There’s a whole lot of star power packed into The Post, hello Streep and Tom Hanks (Castaway) alone, wowza. Streep is a badass boss lady, the kind of character we need more of in Hollywood right now. Her character development was shown through the transformation of her clothing. Take notice of her business-like attire, suits, etc at the start, but by the end her outfits are more ladylike, showing she’s a confident woman who's the boss in a room full of men. Hanks, who plays Ben Bradlee, the executive editor, is one of those men who shows her the respect she deserves. He has gumption and authority when around his team, but when in a room with Streep, he noticeably tones that down to show them whose boss, Katharine Graham. Fun fact for all you history buffs: Bradlee and his wife were best friends with John and Jackie Kennedy, but that's a story for another time. Check out The Newspaperman: The Life and Times of Ben Bradlee on HBO; it's fascinating! In such a dramatic film (in the positive sense), the actors overcame the urge to over act. Bare with me, the list is long, but they all deserve a shout out: Sarah Paulson (American Horror Story), Bob Odenkirk (Better Call Saul), Tracy Letts (Lady Bird), Bradley Whitford (West Wing), Bruce Greenwood (Double Jeopardy), Matthew Rhys (The Americans), Alison Brie (Glow), Carrie Coon (Gone Girl), Jesse Plemons (Friday Night Lights) and David Cross (Arrested Development). I wasn’t kidding...

Bottom line: The Post is interesting, action packed and well worth your time. Juicy, juicy gossip you’ll want to know – after all it was kept from us for far too long! Be sure to catch it before the Oscars, I smell a Best Picture nomination.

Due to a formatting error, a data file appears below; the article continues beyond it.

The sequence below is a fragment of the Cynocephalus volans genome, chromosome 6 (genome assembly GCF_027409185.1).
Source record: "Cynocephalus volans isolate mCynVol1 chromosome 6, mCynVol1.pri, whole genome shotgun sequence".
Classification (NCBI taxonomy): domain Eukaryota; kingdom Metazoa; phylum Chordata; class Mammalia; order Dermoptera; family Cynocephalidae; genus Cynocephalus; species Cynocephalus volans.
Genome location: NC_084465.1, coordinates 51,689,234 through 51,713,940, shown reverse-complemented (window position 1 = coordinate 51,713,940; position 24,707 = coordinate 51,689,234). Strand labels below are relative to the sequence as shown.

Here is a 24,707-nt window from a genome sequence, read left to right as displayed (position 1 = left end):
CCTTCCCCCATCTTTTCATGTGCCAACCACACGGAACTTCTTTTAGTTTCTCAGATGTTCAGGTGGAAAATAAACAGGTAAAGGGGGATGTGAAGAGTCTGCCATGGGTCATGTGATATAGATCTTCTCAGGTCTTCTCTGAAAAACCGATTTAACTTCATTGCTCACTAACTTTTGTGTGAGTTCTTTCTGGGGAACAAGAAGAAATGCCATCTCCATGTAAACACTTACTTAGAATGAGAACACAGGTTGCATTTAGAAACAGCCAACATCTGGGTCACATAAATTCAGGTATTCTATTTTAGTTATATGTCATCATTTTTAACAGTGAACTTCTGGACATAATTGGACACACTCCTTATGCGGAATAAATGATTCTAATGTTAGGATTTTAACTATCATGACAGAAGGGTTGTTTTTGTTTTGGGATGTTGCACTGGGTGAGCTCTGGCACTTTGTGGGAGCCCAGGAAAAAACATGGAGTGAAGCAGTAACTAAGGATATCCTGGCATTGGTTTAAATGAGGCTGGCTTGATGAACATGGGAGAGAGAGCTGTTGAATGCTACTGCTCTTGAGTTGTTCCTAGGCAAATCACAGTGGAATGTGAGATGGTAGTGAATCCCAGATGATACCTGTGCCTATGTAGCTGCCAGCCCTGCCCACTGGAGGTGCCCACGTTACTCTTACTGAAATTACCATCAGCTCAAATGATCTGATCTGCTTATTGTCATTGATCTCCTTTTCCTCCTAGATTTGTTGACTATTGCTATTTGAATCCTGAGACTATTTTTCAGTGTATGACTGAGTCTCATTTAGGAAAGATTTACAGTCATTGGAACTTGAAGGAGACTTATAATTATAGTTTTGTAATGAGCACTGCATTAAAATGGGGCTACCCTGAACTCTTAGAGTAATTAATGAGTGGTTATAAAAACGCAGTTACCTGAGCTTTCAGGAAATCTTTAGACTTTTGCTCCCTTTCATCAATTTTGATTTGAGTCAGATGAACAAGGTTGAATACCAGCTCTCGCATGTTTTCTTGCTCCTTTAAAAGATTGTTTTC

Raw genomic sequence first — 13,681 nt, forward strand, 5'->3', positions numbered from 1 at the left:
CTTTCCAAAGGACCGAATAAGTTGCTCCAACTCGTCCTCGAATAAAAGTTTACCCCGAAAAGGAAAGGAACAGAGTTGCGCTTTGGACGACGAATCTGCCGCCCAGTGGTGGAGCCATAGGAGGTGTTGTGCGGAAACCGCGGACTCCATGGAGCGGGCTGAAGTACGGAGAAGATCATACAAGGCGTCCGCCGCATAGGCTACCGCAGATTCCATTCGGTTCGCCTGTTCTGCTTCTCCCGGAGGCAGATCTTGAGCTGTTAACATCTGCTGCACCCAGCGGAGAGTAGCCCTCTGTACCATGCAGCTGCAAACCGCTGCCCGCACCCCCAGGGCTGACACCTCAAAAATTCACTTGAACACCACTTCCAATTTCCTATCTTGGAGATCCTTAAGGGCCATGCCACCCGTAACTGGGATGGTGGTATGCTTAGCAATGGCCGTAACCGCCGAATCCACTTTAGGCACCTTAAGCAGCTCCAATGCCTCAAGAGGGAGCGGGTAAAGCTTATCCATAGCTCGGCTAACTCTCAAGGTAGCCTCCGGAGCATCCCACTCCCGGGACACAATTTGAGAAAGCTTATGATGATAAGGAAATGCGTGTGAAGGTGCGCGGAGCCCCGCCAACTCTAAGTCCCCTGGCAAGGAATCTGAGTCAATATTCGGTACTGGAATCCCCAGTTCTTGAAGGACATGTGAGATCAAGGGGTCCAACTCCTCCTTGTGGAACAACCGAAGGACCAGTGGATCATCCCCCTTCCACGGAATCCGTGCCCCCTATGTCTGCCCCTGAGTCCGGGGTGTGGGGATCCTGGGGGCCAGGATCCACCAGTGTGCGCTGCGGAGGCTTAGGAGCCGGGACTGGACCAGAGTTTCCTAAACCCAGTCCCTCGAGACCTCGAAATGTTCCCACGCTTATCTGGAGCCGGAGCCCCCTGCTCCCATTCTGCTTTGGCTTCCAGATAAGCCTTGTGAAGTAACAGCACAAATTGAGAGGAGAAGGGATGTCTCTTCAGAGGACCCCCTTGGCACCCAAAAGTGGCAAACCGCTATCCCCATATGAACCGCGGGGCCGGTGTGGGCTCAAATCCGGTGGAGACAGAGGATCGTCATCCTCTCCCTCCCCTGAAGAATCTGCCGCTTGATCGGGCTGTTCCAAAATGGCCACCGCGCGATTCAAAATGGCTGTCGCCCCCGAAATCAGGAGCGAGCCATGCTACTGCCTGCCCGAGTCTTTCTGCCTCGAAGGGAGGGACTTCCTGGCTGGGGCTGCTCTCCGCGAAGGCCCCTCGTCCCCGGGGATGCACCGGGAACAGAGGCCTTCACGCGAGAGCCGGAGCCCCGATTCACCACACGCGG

Molly's Game


There were high stakes on the table for Aaron Sorkin’s (The Social Network) directorial debut, his reputation as a renowned writer was on the line. It was well worth the risk, as Molly’s Game, is definitely a must-see. It’s skillfully crafted for those familiar or not with poker, compelling, adrenaline inducing, and with no less than the best, Jessica Chastain (Zero Dark Thirty) who is just as badass as the character she plays, Molly Bloom. 

Sorkin is hit or miss for some. His scripts are dialogue heavy, which if taken at face value are brilliant considering what a great writer he is, but can be feel preachy. The dialogue is always fast paced and thorough, requiring your eyes and ears to be wide open or else you’re sure to miss a thing or two. Molly’s Game has the same game plan, different story. Sorkin tells Molly Bloom’s story, Olympic skier gone “Poker Princess,” known for running the world’s most exclusive high-stakes poker game in the early 2000’s. At one point the buy in was $250,000 to put it into perspective so this woman didn’t f*** around. The rest is history.